We might naturally think that the government’s role is simply to ensure that the supply of public goods (eg of healthcare) is sufficient to meet the demand. Public issues often evolve on the basis of this basic assumption. Nonetheless, a government could equally choose to modify, discipline or manipulate the want (eg, for roads) instead, in order to match it with the limited supply available. But experience strongly suggests that governments in liberal democracies tend not to favour this route at all, as they fear it would put a large hole in their chances of re-election.

The state is involved modification of public attitudes on a wide variety of public policy issues (eg to reduce prejudice against people living with mental illness) but consumption of public goods is not one of them. Occasionally, the government does intervene to regulate want for private goods, eg through increased taxes on tobacco, but action on tobacco came only after decades of lobbying and pressure from health groups.

However, an attempt by a government to deliberately lower private consumption more generally – even of high status ‘positional’ goods such as six-bedroom beachfront second homes and SUVs or more ‘everyday’ luxuries such as Belgian chocolates and French cheeses – would be almost universally regarded as an insane and antidemocratic act of political suicide.

The result, therefore, is that want is undermanaged. The government endeavours to ensure supply meets the perceived wants of citizens.

Consequences for the environment

What, in all this, is of particular relevance to greens? Quite simply, the ever increasing exploitation and destruction of natural resources, habitat, species, and ecosystems goes largely unchecked because government decisions about protecting natural public goods are made in the context of biases towards private goods and towards supply.

Damming a river offers a supply of private goods (hydroelectricity leading to local economic development, growth, and jobs), from which follows tax revenues and public goods such as infrastructure. However, so does not damming the river (ie, attractive environment leading to tourism, local economic development, growth, and jobs with consequent tax revenues and infrastructure investment).

Nonetheless, the political decision about damming the river is made with a private goods bias and a supply bias: if damming the river seems to offer a greater or more certain supply of private goods, the river will be dammed.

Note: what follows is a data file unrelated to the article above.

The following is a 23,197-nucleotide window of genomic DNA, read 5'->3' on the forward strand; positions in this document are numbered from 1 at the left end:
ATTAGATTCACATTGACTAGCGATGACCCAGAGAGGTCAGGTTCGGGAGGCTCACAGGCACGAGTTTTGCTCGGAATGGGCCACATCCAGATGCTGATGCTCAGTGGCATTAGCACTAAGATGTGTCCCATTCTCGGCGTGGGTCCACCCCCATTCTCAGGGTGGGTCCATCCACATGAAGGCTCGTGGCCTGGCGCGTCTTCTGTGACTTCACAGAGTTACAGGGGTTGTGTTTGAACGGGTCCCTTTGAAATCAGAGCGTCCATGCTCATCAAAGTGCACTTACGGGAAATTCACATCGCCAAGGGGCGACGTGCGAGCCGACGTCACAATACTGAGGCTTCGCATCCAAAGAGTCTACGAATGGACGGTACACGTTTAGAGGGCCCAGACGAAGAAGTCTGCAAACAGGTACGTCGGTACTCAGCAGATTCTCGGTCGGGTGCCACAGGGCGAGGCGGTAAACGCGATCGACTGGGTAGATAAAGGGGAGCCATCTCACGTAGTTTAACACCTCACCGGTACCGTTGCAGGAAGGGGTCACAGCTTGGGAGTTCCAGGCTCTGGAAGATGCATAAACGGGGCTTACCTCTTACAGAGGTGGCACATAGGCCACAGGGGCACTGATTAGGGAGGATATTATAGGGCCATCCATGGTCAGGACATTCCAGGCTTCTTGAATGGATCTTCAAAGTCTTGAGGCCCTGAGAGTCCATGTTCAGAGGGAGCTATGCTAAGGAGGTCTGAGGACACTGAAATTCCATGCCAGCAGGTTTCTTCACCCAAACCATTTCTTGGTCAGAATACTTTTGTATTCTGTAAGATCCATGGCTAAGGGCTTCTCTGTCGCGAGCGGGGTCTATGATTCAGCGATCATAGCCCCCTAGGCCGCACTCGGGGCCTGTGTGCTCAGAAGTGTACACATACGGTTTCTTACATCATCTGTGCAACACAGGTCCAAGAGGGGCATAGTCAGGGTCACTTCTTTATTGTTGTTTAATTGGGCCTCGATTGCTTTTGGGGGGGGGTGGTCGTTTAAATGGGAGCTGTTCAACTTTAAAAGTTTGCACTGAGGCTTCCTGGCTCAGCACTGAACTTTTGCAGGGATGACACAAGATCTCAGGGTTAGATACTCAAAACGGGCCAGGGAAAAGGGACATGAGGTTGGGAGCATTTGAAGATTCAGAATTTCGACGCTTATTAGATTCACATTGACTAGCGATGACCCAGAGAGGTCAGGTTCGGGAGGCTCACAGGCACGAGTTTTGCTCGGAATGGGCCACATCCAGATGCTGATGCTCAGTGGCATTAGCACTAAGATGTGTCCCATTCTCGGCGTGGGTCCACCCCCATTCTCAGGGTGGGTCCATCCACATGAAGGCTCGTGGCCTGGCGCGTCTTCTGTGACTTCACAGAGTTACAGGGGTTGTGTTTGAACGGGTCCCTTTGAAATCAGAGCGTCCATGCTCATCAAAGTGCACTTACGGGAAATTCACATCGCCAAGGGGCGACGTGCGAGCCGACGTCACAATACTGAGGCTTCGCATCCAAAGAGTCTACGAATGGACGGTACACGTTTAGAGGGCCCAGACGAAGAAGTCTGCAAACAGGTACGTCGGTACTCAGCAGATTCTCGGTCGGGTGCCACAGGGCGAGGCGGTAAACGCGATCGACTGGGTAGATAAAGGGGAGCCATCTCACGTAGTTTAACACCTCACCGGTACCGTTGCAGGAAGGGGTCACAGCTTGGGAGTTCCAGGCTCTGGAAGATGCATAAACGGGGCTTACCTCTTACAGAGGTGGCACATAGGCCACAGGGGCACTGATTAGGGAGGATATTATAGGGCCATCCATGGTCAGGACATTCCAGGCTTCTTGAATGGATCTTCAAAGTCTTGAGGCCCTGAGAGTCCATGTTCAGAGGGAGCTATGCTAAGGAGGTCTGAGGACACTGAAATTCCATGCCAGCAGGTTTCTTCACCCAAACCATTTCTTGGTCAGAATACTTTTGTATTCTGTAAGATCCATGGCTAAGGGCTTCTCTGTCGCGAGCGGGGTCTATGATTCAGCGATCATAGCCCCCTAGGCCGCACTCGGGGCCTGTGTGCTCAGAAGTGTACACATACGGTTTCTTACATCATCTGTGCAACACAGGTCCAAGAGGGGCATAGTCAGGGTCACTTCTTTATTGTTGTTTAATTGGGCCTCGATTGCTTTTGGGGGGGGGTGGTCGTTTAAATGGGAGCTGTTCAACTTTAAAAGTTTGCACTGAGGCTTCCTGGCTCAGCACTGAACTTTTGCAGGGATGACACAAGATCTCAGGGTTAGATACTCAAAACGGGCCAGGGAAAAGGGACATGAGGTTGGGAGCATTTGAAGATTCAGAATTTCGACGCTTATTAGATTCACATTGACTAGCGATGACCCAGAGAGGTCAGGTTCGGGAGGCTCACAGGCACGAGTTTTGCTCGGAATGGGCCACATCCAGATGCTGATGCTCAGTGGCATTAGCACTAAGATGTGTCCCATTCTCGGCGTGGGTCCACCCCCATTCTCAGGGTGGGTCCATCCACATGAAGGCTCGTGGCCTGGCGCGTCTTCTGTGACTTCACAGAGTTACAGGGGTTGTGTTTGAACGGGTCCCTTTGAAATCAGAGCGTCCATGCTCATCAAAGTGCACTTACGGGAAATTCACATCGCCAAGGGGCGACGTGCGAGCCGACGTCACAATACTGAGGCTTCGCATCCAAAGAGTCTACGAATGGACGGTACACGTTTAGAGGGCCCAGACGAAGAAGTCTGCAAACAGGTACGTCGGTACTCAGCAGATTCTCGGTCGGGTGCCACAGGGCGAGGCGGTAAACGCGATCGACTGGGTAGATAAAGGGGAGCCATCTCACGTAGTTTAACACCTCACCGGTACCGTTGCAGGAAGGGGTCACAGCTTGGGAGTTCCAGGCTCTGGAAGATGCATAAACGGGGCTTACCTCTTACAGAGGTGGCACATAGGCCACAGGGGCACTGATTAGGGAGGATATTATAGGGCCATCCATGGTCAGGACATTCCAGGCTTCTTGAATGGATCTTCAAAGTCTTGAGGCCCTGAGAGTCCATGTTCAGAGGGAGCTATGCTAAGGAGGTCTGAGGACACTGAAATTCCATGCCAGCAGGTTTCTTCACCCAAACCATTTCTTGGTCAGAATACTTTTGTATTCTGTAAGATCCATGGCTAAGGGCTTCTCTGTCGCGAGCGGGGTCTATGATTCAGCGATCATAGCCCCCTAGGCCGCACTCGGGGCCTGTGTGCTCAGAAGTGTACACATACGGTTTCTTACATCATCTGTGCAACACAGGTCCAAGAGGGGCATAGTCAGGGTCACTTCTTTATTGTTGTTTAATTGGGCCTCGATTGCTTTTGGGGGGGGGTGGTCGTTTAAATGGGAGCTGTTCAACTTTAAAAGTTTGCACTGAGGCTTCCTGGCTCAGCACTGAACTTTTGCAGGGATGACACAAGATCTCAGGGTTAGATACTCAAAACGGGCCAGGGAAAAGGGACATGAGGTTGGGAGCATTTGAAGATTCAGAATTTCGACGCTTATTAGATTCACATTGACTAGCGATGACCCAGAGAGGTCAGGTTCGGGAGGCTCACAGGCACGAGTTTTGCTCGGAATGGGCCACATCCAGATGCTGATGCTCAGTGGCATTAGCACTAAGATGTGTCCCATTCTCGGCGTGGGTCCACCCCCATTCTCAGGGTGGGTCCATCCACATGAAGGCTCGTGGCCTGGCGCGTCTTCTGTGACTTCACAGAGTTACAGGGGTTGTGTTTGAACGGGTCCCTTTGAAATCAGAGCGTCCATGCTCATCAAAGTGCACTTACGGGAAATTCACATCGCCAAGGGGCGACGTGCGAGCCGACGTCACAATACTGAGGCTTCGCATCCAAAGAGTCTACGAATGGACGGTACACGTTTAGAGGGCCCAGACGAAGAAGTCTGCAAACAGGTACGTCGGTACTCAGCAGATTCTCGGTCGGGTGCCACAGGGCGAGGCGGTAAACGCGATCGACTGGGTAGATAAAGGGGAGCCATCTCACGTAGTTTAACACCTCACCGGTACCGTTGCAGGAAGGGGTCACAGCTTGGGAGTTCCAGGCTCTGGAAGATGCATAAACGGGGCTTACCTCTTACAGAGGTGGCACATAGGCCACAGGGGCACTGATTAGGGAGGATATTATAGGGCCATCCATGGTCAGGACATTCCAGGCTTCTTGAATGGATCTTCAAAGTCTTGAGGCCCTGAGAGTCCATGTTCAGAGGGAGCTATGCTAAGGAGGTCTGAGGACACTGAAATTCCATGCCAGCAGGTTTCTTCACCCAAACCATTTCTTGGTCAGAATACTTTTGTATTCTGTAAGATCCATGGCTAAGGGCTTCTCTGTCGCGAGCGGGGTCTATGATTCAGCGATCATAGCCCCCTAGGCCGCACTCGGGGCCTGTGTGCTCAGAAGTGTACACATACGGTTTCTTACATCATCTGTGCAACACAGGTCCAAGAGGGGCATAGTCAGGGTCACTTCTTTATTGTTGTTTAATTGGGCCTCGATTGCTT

Smith sees a downward spiral of further losses of public goods developing from this loaded decision making and so, as public goods become more and more scarce, the pressure for their privatisation and exploitation becomes more urgent. The ensuing and ever-escalating habitat loss and species extinction and the worsening environmental injustices of climate change thus seem intractable. But they only seem intractable because representative democracies are structurally unable to take the steps to address them on account of the inbuilt biases outlined above.

In New Zealand at the present time the right-wing National Party dominated government is working all out to strengthen the bias. Environment Court filing fees are being raised from NZ$55 to NZ$500. Environmental protection legislation, such as it is in New Zealand, is embodied in the Resource Management Act (RMA). The RMA is in the process of being gutted (or, in government newspeak, ‘simplified and streamlined’) to bias it even more strongly towards land developers (ie private goods). As a lawyer of my acquaintance said to me recently, the consequences of disembowelling the RMA will be more street protest – exactly what happens when representative institutions fail citizens.

Returning to the more immediate concern with the Mokihinui River, the local hearing commissioners, who have heard both the application for consent to build the dam and the opposition to it, have yet to publish their decision. Which way will they go? It’s unclear to me, but the environment might well win on this one.

In larger terms, when one thinks of global ecological issues as critical as climate change, the failure to respond adequately will be a massive diaster that will resonate for generations to come. And it is is still entirely unclear whether our governments will respond sufficiently and quickly enough. That’s deeply alarming. How can there be any doubt any longer about what we must do?


Paul E Smith (2009) How economic growth becomes a cost: the scarcity multiplier. Ecological Economics, 68, 710-718.